The U.S. and Irish Credit Crises: Their Distinctive Differences and Common Features
Gregory Connor (),
Thomas Flavin () and
Brian O’Kelly ()
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Brian O’Kelly: Dublin City University
Economics Department Working Paper Series from Department of Economics, National University of Ireland - Maynooth
Abstract: Although the US credit crisis precipitated it, the Irish credit crisis is an identifiably separate one, which might have occurred in the absence of the U.S. crash. The distinctive differences between them are notable. Almost all the apparent causal factors of the U.S. crisis are missing in the Irish case; and the same applies vice-versa. At a deeper level, we identify four common features of the two credit crises: capital bonanzas, irrational exuberance, regulatory imprudence, and moral hazard. The particular manifestations of these four “deep” common features are quite different in the two cases.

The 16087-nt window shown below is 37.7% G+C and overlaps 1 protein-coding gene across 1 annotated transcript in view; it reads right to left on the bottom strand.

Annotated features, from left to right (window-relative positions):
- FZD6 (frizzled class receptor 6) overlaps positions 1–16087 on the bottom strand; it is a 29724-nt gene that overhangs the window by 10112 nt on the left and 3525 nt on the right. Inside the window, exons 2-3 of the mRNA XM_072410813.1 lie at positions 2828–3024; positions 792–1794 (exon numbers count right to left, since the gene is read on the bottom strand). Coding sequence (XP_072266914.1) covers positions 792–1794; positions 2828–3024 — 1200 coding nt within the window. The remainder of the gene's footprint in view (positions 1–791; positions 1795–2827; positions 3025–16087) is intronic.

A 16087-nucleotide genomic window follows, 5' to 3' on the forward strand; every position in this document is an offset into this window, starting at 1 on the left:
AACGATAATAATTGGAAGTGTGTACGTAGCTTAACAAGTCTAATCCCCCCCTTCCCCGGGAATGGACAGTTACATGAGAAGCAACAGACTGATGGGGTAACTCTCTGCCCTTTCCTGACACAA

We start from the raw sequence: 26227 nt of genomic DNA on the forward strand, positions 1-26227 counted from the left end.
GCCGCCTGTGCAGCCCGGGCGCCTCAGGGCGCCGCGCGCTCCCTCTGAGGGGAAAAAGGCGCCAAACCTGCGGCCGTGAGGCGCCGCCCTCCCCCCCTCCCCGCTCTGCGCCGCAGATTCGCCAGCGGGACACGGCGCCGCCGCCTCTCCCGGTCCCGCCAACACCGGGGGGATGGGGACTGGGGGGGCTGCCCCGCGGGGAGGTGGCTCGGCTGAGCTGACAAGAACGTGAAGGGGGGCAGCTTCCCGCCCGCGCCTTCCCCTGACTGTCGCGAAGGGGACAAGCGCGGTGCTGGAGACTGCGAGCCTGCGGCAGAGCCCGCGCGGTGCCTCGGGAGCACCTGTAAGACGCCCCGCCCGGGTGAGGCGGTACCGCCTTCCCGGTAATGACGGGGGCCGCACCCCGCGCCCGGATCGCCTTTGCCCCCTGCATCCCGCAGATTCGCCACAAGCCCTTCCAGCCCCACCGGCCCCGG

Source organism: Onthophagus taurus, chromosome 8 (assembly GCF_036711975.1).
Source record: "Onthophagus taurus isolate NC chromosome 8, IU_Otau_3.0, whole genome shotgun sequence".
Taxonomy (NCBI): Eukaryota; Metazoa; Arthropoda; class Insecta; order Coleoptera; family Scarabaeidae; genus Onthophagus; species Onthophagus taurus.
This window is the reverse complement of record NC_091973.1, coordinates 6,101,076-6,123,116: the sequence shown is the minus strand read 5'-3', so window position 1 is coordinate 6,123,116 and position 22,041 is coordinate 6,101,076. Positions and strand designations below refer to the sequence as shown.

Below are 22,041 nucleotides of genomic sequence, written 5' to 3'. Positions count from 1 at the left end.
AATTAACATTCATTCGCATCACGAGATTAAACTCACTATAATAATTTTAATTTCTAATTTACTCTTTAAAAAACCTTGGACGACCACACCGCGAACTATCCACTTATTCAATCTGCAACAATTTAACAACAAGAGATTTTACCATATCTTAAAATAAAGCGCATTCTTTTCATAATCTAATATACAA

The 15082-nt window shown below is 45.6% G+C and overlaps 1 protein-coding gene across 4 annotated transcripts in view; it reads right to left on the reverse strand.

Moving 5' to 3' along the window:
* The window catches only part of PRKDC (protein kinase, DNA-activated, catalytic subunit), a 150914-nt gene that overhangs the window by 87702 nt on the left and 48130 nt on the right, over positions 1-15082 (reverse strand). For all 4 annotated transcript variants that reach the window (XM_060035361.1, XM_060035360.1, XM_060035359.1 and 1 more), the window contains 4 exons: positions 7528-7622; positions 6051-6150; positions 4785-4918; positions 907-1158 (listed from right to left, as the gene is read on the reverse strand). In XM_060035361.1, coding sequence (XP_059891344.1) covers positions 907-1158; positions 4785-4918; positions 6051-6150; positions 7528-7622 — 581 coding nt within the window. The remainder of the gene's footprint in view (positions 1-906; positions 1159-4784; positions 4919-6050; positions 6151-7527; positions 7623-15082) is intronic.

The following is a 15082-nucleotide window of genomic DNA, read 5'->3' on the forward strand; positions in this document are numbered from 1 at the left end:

Pages: 25 pages
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Journal Article: The U.S. and Irish credit crises: Their distinctive differences and common features (2012)
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Persistent link: https://EconPapers.repec.org/RePEc:may:mayecw:n206-10.pdf
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